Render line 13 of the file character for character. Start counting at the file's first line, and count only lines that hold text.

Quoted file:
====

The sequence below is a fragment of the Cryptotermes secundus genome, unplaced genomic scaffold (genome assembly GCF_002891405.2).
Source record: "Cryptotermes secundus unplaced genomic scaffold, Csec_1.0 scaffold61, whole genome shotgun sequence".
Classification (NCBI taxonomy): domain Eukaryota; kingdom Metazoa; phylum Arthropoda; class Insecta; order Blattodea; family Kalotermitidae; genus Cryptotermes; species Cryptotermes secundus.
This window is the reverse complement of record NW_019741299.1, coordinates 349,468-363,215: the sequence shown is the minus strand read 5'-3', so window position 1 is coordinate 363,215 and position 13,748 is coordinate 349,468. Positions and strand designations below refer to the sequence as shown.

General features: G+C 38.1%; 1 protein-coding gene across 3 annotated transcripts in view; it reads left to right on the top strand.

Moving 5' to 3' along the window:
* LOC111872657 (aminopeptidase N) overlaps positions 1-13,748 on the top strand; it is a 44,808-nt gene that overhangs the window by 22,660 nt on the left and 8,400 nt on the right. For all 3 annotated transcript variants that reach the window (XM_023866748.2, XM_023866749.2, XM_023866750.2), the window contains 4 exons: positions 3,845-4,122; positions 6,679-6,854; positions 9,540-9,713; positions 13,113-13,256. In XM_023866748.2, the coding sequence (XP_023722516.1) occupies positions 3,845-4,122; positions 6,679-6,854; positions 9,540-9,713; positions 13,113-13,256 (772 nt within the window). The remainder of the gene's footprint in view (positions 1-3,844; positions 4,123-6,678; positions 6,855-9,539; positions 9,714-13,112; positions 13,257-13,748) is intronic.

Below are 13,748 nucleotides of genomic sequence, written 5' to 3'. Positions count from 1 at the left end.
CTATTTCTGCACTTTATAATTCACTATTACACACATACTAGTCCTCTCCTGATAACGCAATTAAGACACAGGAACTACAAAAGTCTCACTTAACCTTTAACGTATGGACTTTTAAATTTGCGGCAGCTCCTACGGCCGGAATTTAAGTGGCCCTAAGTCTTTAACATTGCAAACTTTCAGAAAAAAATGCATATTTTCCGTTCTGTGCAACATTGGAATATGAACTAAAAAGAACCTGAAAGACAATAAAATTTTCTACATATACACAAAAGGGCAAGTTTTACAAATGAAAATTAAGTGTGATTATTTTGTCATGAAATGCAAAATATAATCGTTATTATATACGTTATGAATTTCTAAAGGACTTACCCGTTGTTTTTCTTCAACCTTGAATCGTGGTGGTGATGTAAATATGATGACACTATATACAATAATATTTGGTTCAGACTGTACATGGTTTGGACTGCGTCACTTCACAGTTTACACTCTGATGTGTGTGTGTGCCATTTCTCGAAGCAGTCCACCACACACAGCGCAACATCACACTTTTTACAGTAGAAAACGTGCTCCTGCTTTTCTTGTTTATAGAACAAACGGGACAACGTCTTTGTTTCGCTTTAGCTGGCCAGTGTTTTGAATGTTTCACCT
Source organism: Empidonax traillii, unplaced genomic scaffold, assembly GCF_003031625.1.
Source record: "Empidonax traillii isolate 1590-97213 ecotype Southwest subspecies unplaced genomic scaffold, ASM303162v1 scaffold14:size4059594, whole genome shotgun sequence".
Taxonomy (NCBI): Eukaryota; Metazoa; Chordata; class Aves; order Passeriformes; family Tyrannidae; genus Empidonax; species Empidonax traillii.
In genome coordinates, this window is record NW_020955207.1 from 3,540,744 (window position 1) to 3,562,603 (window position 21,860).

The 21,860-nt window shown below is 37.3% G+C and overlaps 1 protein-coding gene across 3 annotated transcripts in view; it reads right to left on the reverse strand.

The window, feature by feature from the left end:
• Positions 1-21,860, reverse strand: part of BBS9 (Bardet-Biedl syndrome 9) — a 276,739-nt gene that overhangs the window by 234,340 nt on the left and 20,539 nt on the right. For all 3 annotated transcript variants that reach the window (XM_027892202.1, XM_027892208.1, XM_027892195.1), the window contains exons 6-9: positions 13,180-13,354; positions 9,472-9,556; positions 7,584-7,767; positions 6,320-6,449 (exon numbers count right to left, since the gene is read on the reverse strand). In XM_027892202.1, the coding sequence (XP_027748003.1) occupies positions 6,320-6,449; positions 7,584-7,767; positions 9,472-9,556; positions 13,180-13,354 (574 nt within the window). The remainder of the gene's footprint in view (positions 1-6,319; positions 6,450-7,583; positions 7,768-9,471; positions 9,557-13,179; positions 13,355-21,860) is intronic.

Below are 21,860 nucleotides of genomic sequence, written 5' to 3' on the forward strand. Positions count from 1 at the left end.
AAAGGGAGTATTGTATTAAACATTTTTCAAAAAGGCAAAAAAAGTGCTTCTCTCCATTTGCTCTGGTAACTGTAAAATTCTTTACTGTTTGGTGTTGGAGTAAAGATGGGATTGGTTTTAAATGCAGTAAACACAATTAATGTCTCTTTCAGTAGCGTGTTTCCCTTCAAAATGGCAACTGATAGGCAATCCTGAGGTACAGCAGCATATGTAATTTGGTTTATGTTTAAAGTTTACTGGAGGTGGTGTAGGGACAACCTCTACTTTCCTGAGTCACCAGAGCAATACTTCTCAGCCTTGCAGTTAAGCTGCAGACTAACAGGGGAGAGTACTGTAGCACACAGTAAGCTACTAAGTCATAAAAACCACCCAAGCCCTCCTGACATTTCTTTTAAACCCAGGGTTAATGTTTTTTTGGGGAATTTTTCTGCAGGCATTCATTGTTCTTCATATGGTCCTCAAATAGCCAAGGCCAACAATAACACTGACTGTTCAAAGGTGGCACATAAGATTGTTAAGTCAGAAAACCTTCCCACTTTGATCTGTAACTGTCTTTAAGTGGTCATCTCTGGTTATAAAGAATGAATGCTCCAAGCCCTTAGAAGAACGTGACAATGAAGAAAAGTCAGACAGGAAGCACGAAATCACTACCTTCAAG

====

In genome coordinates, this window is record NW_020955207.1 from 3,540,744 (window position 1) to 3,562,603 (window position 21,860).